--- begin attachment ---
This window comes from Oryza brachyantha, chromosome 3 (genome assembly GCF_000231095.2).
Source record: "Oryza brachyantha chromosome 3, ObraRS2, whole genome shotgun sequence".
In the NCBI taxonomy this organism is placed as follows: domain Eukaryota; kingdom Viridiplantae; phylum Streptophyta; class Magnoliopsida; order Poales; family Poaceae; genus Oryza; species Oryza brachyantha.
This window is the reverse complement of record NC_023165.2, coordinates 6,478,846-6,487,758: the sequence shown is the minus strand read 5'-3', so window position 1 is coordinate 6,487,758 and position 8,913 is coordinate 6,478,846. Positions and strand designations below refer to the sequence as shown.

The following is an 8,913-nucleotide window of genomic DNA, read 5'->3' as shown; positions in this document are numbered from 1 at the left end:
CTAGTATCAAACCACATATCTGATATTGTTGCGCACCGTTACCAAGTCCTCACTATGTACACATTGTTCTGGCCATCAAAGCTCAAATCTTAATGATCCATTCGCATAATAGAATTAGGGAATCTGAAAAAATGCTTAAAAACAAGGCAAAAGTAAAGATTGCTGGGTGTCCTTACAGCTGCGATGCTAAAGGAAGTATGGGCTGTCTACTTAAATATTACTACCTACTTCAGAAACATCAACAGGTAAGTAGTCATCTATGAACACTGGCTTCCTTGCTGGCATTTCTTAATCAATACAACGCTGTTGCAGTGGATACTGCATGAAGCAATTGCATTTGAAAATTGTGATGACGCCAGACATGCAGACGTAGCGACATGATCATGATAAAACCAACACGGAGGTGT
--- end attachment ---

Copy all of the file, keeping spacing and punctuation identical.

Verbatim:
This window comes from Oryza brachyantha, chromosome 3 (genome assembly GCF_000231095.2).
Source record: "Oryza brachyantha chromosome 3, ObraRS2, whole genome shotgun sequence".
In the NCBI taxonomy this organism is placed as follows: domain Eukaryota; kingdom Viridiplantae; phylum Streptophyta; class Magnoliopsida; order Poales; family Poaceae; genus Oryza; species Oryza brachyantha.
This window is the reverse complement of record NC_023165.2, coordinates 6,478,846-6,487,758: the sequence shown is the minus strand read 5'-3', so window position 1 is coordinate 6,487,758 and position 8,913 is coordinate 6,478,846. Positions and strand designations below refer to the sequence as shown.

The following is an 8,913-nucleotide window of genomic DNA, read 5'->3' as shown; positions in this document are numbered from 1 at the left end:
CTAGTATCAAACCACATATCTGATATTGTTGCGCACCGTTACCAAGTCCTCACTATGTACACATTGTTCTGGCCATCAAAGCTCAAATCTTAATGATCCATTCGCATAATAGAATTAGGGAATCTGAAAAAATGCTTAAAAACAAGGCAAAAGTAAAGATTGCTGGGTGTCCTTACAGCTGCGATGCTAAAGGAAGTATGGGCTGTCTACTTAAATATTACTACCTACTTCAGAAACATCAACAGGTAAGTAGTCATCTATGAACACTGGCTTCCTTGCTGGCATTTCTTAATCAATACAACGCTGTTGCAGTGGATACTGCATGAAGCAATTGCATTTGAAAATTGTGATGACGCCAGACATGCAGACGTAGCGACATGATCATGATAAAACCAACACGGAGGTGT